Asia-Pacific

China rejects US involvement in China-Japan island row

Aerial view of part of the disputed islands in the East China Sea, known as the Senkaku isles in Japan and Diaoyu in China - 29 September 2010 Image copyright Reuters
Image caption The islands are known in Japan as Senkaku and in China as Diaoyu

China has rejected an offer from the US to host three-way talks with Japan over the future of a group of disputed islands in the East China Sea.

A Chinese foreign ministry spokesman said the dispute involved only two nations, not the US.

The idea was suggested by US Secretary of State Hilary Clinton last week and reiterated after China's refusal.

Tensions have been high since the Japanese detained a Chinese trawler captain near the islands in September.

The islands - known in Japan as Senkaku and in China as Diaoyu - are controlled by Japan, but claimed by China.

They are close to key shipping lanes, offer rich fishing grounds and are thought to have oil deposits.

Three is a crowd?

Hillary Clinton met her Chinese counterpart, Yang Jiechi, at a regional summit in Vietnam last week and offered to hold three-way talks.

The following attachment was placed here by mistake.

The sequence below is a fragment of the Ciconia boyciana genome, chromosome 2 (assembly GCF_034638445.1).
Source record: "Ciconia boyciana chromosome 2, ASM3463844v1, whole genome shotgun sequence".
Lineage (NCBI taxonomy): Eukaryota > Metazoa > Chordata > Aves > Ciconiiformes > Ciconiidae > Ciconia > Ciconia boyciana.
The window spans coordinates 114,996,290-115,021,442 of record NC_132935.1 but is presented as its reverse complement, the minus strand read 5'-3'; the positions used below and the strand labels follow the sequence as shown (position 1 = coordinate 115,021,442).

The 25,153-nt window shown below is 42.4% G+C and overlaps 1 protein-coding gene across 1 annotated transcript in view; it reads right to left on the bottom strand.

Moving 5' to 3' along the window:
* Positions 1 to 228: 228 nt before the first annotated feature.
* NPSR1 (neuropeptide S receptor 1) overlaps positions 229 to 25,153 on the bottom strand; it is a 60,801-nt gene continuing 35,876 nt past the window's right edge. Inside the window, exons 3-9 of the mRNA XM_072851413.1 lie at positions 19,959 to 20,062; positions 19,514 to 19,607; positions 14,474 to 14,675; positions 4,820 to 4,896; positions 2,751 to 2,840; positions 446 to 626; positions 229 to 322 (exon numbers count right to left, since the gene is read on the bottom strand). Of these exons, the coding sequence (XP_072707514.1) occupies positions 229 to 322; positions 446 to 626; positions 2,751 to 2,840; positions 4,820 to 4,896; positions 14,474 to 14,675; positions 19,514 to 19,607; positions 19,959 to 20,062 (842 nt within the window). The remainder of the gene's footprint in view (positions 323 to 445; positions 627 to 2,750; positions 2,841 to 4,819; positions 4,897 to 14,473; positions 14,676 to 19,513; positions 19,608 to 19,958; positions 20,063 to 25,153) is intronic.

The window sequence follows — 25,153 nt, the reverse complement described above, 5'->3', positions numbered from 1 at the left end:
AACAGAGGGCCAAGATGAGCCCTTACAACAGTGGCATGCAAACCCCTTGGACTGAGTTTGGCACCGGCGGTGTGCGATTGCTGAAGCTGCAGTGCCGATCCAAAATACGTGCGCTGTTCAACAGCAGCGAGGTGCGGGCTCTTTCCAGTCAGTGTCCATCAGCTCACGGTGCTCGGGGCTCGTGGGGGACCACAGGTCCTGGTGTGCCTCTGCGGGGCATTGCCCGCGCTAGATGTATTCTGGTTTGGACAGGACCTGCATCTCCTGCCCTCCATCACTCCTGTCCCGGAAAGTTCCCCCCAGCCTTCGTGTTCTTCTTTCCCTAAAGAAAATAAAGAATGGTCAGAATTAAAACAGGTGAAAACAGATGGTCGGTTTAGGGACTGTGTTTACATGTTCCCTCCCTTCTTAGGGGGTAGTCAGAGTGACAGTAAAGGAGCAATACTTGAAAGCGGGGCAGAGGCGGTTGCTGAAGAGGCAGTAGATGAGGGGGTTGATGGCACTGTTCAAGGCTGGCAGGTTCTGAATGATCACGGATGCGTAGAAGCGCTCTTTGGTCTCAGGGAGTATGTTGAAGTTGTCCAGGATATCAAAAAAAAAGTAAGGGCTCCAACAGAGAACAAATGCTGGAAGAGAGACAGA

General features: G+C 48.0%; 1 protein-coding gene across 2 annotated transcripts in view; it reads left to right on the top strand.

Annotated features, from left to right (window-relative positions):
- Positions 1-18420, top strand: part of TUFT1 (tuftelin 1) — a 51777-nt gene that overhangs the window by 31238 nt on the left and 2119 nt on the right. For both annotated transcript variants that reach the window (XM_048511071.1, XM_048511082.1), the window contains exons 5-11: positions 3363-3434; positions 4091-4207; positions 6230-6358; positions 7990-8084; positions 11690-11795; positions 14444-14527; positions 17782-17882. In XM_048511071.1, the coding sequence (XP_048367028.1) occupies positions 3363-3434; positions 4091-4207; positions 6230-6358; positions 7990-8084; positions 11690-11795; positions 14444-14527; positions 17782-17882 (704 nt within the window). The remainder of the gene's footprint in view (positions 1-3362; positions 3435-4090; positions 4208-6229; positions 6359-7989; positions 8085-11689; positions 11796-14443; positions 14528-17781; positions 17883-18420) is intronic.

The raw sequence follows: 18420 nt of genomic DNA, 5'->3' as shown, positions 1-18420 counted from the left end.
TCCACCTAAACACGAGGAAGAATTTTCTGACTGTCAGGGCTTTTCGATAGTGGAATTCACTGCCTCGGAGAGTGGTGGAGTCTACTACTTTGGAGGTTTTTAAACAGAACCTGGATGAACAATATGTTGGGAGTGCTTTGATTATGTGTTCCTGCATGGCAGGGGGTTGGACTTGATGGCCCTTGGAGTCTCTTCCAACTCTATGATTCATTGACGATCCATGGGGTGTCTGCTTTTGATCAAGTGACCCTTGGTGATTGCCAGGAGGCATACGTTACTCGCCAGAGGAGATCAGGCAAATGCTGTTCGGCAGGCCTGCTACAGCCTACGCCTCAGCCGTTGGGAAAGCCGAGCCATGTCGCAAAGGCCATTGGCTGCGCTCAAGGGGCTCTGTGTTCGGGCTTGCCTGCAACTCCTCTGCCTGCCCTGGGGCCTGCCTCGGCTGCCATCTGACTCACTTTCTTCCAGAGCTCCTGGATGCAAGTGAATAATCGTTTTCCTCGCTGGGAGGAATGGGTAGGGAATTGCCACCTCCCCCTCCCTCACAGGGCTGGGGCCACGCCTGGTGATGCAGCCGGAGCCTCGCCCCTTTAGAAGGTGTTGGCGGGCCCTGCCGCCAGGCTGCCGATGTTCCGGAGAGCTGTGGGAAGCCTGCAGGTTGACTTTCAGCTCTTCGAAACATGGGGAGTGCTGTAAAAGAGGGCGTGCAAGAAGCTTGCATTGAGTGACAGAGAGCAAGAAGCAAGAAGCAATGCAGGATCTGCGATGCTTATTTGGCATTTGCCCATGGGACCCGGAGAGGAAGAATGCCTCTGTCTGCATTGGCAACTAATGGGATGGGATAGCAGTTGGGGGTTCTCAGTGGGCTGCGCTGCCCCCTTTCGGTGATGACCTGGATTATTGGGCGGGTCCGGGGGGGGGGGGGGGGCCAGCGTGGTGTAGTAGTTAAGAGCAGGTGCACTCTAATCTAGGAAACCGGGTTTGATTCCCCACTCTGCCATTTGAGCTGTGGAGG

"I want to emphasise that this is only a US idea," China's foreign ministry spokesman Ma Zhaoxu said in a statement.

"It must be pointed out that the Diaoyu islands are Chinese territory, and the territorial dispute between China and Japan over the Diaoyu islands is the business of the two nations only," the statement said.

"The United States has many times said that US-Japan security treaties can apply to the Diaoyu islands. This is totally wrong.

"The US side should immediately correct this mistaken position," he added.

Despite China's refusal Mrs Clinton said the offer still stood.

The diplomatic spat between China and Japan flared up again, hours after an apparently friendly bilateral meeting on the sidelines of the Association of South East Asian Nations summit last week.

Beijing accused Tokyo of distorting facts over September's collision between two Japanese patrol boats and a Chinese trawler.

The incident has brought relations between China and Japan to their lowest point for years, analysts say.

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